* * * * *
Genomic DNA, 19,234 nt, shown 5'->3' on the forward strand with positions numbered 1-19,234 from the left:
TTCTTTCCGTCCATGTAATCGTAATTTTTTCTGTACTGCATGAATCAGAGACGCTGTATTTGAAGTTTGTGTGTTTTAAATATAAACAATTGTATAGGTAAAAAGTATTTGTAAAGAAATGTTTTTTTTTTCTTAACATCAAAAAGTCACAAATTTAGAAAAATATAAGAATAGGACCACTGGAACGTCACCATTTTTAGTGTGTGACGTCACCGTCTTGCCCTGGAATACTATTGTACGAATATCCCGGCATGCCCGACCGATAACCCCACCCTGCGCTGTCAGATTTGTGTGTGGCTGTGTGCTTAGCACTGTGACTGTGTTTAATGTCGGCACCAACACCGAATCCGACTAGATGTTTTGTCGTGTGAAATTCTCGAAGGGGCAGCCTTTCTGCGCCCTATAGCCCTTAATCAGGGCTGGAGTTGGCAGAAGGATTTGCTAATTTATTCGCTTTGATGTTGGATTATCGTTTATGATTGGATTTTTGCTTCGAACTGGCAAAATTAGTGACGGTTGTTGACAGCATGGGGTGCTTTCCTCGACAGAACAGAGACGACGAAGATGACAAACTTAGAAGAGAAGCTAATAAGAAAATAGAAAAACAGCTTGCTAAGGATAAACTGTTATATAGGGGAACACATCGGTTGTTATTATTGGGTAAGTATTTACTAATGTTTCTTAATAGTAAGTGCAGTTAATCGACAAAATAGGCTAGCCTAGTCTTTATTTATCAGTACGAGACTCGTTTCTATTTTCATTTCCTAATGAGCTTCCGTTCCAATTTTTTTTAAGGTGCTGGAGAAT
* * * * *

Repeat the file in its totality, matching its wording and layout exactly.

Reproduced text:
Genomic DNA, 19,234 nt, shown 5'->3' on the forward strand with positions numbered 1-19,234 from the left:
TTCTTTCCGTCCATGTAATCGTAATTTTTTCTGTACTGCATGAATCAGAGACGCTGTATTTGAAGTTTGTGTGTTTTAAATATAAACAATTGTATAGGTAAAAAGTATTTGTAAAGAAATGTTTTTTTTTTCTTAACATCAAAAAGTCACAAATTTAGAAAAATATAAGAATAGGACCACTGGAACGTCACCATTTTTAGTGTGTGACGTCACCGTCTTGCCCTGGAATACTATTGTACGAATATCCCGGCATGCCCGACCGATAACCCCACCCTGCGCTGTCAGATTTGTGTGTGGCTGTGTGCTTAGCACTGTGACTGTGTTTAATGTCGGCACCAACACCGAATCCGACTAGATGTTTTGTCGTGTGAAATTCTCGAAGGGGCAGCCTTTCTGCGCCCTATAGCCCTTAATCAGGGCTGGAGTTGGCAGAAGGATTTGCTAATTTATTCGCTTTGATGTTGGATTATCGTTTATGATTGGATTTTTGCTTCGAACTGGCAAAATTAGTGACGGTTGTTGACAGCATGGGGTGCTTTCCTCGACAGAACAGAGACGACGAAGATGACAAACTTAGAAGAGAAGCTAATAAGAAAATAGAAAAACAGCTTGCTAAGGATAAACTGTTATATAGGGGAACACATCGGTTGTTATTATTGGGTAAGTATTTACTAATGTTTCTTAATAGTAAGTGCAGTTAATCGACAAAATAGGCTAGCCTAGTCTTTATTTATCAGTACGAGACTCGTTTCTATTTTCATTTCCTAATGAGCTTCCGTTCCAATTTTTTTTAAGGTGCTGGAGAAT